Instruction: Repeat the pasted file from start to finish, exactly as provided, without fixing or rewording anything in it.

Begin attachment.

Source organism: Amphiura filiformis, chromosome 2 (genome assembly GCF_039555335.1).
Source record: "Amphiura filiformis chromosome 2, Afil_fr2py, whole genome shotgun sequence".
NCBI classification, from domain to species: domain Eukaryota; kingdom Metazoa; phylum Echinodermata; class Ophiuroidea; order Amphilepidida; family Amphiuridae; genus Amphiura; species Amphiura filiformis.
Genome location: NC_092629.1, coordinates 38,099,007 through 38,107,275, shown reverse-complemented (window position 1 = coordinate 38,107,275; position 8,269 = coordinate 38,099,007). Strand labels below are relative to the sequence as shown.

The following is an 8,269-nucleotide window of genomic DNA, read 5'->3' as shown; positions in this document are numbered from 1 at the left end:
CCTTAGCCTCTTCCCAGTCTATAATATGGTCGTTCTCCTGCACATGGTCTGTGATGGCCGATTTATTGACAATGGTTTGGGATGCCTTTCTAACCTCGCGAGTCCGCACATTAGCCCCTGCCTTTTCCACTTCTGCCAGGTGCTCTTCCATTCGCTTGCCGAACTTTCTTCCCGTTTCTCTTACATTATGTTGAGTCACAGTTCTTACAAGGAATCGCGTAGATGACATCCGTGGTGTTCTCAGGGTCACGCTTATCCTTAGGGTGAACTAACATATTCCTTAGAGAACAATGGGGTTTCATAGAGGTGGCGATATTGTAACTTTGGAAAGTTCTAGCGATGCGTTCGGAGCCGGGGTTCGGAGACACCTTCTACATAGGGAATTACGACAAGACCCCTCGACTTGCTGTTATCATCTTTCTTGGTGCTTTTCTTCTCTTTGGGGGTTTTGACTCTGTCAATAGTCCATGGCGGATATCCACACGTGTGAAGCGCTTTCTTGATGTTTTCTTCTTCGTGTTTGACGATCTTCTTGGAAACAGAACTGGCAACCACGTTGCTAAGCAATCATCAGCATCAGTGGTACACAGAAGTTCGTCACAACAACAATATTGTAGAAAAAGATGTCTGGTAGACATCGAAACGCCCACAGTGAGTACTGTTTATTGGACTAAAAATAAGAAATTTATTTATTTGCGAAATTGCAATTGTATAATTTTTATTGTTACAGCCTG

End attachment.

Source organism: Amphiura filiformis, chromosome 2 (genome assembly GCF_039555335.1).
Source record: "Amphiura filiformis chromosome 2, Afil_fr2py, whole genome shotgun sequence".
NCBI classification, from domain to species: domain Eukaryota; kingdom Metazoa; phylum Echinodermata; class Ophiuroidea; order Amphilepidida; family Amphiuridae; genus Amphiura; species Amphiura filiformis.
Genome location: NC_092629.1, coordinates 38,099,007 through 38,107,275, shown reverse-complemented (window position 1 = coordinate 38,107,275; position 8,269 = coordinate 38,099,007). Strand labels below are relative to the sequence as shown.

The following is an 8,269-nucleotide window of genomic DNA, read 5'->3' as shown; positions in this document are numbered from 1 at the left end:
CCTTAGCCTCTTCCCAGTCTATAATATGGTCGTTCTCCTGCACATGGTCTGTGATGGCCGATTTATTGACAATGGTTTGGGATGCCTTTCTAACCTCGCGAGTCCGCACATTAGCCCCTGCCTTTTCCACTTCTGCCAGGTGCTCTTCCATTCGCTTGCCGAACTTTCTTCCCGTTTCTCTTACATTATGTTGAGTCACAGTTCTTACAAGGAATCGCGTAGATGACATCCGTGGTGTTCTCAGGGTCACGCTTATCCTTAGGGTGAACTAACATATTCCTTAGAGAACAATGGGGTTTCATAGAGGTGGCGATATTGTAACTTTGGAAAGTTCTAGCGATGCGTTCGGAGCCGGGGTTCGGAGACACCTTCTACATAGGGAATTACGACAAGACCCCTCGACTTGCTGTTATCATCTTTCTTGGTGCTTTTCTTCTCTTTGGGGGTTTTGACTCTGTCAATAGTCCATGGCGGATATCCACACGTGTGAAGCGCTTTCTTGATGTTTTCTTCTTCGTGTTTGACGATCTTCTTGGAAACAGAACTGGCAACCACGTTGCTAAGCAATCATCAGCATCAGTGGTACACAGAAGTTCGTCACAACAACAATATTGTAGAAAAAGATGTCTGGTAGACATCGAAACGCCCACAGTGAGTACTGTTTATTGGACTAAAAATAAGAAATTTATTTATTTGCGAAATTGCAATTGTATAATTTTTATTGTTACAGCCTG